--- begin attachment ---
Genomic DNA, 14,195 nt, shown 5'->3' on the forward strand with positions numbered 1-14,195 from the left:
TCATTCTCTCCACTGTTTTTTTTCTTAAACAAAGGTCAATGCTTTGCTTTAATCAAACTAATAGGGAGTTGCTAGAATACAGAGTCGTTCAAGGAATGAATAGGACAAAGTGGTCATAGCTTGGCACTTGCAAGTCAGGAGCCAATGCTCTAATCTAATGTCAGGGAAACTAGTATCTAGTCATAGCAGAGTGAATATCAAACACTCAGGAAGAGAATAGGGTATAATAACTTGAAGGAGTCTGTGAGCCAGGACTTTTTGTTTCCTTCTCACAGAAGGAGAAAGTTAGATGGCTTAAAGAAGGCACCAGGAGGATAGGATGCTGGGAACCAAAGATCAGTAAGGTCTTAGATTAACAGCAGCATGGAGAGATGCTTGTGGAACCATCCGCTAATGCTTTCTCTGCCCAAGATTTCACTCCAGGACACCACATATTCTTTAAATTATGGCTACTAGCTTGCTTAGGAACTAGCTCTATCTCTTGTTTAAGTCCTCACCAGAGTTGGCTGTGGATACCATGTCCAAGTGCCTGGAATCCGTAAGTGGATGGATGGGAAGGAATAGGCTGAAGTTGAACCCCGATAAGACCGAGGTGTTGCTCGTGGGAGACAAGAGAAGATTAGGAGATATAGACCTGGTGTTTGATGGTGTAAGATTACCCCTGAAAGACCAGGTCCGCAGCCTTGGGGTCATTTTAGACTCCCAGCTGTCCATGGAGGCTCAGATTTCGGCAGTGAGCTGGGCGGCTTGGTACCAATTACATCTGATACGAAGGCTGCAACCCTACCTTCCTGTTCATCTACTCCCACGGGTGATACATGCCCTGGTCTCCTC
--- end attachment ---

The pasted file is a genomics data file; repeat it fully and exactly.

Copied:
Genomic DNA, 14,195 nt, shown 5'->3' on the forward strand with positions numbered 1-14,195 from the left:
TCATTCTCTCCACTGTTTTTTTTCTTAAACAAAGGTCAATGCTTTGCTTTAATCAAACTAATAGGGAGTTGCTAGAATACAGAGTCGTTCAAGGAATGAATAGGACAAAGTGGTCATAGCTTGGCACTTGCAAGTCAGGAGCCAATGCTCTAATCTAATGTCAGGGAAACTAGTATCTAGTCATAGCAGAGTGAATATCAAACACTCAGGAAGAGAATAGGGTATAATAACTTGAAGGAGTCTGTGAGCCAGGACTTTTTGTTTCCTTCTCACAGAAGGAGAAAGTTAGATGGCTTAAAGAAGGCACCAGGAGGATAGGATGCTGGGAACCAAAGATCAGTAAGGTCTTAGATTAACAGCAGCATGGAGAGATGCTTGTGGAACCATCCGCTAATGCTTTCTCTGCCCAAGATTTCACTCCAGGACACCACATATTCTTTAAATTATGGCTACTAGCTTGCTTAGGAACTAGCTCTATCTCTTGTTTAAGTCCTCACCAGAGTTGGCTGTGGATACCATGTCCAAGTGCCTGGAATCCGTAAGTGGATGGATGGGAAGGAATAGGCTGAAGTTGAACCCCGATAAGACCGAGGTGTTGCTCGTGGGAGACAAGAGAAGATTAGGAGATATAGACCTGGTGTTTGATGGTGTAAGATTACCCCTGAAAGACCAGGTCCGCAGCCTTGGGGTCATTTTAGACTCCCAGCTGTCCATGGAGGCTCAGATTTCGGCAGTGAGCTGGGCGGCTTGGTACCAATTACATCTGATACGAAGGCTGCAACCCTACCTTCCTGTTCATCTACTCCCACGGGTGATACATGCCCTGGTCTCCTC